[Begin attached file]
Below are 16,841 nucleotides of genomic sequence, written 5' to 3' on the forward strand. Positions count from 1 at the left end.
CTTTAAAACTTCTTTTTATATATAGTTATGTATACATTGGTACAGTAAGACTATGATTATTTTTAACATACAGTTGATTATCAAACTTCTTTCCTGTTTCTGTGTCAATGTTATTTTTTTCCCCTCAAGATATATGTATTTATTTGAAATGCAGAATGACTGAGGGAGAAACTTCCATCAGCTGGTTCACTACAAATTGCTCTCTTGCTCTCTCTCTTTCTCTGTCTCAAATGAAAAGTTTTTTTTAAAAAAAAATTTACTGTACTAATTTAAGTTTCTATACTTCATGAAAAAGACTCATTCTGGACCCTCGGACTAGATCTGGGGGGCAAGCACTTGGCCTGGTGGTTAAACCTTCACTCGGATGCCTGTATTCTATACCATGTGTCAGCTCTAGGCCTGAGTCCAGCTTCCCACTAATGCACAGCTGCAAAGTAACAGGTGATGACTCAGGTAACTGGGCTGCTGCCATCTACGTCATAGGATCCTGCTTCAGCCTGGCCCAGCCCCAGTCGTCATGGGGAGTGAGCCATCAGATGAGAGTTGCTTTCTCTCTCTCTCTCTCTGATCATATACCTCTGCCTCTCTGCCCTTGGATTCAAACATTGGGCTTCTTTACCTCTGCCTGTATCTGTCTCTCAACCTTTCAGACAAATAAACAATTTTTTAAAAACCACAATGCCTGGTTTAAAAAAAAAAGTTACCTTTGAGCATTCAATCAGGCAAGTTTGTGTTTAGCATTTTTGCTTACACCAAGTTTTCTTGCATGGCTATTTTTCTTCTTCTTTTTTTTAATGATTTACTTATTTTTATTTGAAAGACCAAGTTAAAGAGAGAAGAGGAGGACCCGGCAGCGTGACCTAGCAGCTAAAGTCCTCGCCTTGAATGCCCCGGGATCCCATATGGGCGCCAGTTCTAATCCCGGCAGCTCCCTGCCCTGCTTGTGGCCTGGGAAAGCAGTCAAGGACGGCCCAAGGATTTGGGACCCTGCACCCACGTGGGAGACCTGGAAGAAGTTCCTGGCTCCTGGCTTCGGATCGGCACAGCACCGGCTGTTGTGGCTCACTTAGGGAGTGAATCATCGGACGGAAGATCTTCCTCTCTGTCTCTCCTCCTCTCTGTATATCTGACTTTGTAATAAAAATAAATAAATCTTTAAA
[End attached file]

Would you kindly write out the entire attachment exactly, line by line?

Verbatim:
Below are 16,841 nucleotides of genomic sequence, written 5' to 3' on the forward strand. Positions count from 1 at the left end.
CTTTAAAACTTCTTTTTATATATAGTTATGTATACATTGGTACAGTAAGACTATGATTATTTTTAACATACAGTTGATTATCAAACTTCTTTCCTGTTTCTGTGTCAATGTTATTTTTTTCCCCTCAAGATATATGTATTTATTTGAAATGCAGAATGACTGAGGGAGAAACTTCCATCAGCTGGTTCACTACAAATTGCTCTCTTGCTCTCTCTCTTTCTCTGTCTCAAATGAAAAGTTTTTTTTAAAAAAAAATTTACTGTACTAATTTAAGTTTCTATACTTCATGAAAAAGACTCATTCTGGACCCTCGGACTAGATCTGGGGGGCAAGCACTTGGCCTGGTGGTTAAACCTTCACTCGGATGCCTGTATTCTATACCATGTGTCAGCTCTAGGCCTGAGTCCAGCTTCCCACTAATGCACAGCTGCAAAGTAACAGGTGATGACTCAGGTAACTGGGCTGCTGCCATCTACGTCATAGGATCCTGCTTCAGCCTGGCCCAGCCCCAGTCGTCATGGGGAGTGAGCCATCAGATGAGAGTTGCTTTCTCTCTCTCTCTCTCTGATCATATACCTCTGCCTCTCTGCCCTTGGATTCAAACATTGGGCTTCTTTACCTCTGCCTGTATCTGTCTCTCAACCTTTCAGACAAATAAACAATTTTTTAAAAACCACAATGCCTGGTTTAAAAAAAAAAGTTACCTTTGAGCATTCAATCAGGCAAGTTTGTGTTTAGCATTTTTGCTTACACCAAGTTTTCTTGCATGGCTATTTTTCTTCTTCTTTTTTTTAATGATTTACTTATTTTTATTTGAAAGACCAAGTTAAAGAGAGAAGAGGAGGACCCGGCAGCGTGACCTAGCAGCTAAAGTCCTCGCCTTGAATGCCCCGGGATCCCATATGGGCGCCAGTTCTAATCCCGGCAGCTCCCTGCCCTGCTTGTGGCCTGGGAAAGCAGTCAAGGACGGCCCAAGGATTTGGGACCCTGCACCCACGTGGGAGACCTGGAAGAAGTTCCTGGCTCCTGGCTTCGGATCGGCACAGCACCGGCTGTTGTGGCTCACTTAGGGAGTGAATCATCGGACGGAAGATCTTCCTCTCTGTCTCTCCTCCTCTCTGTATATCTGACTTTGTAATAAAAATAAATAAATCTTTAAA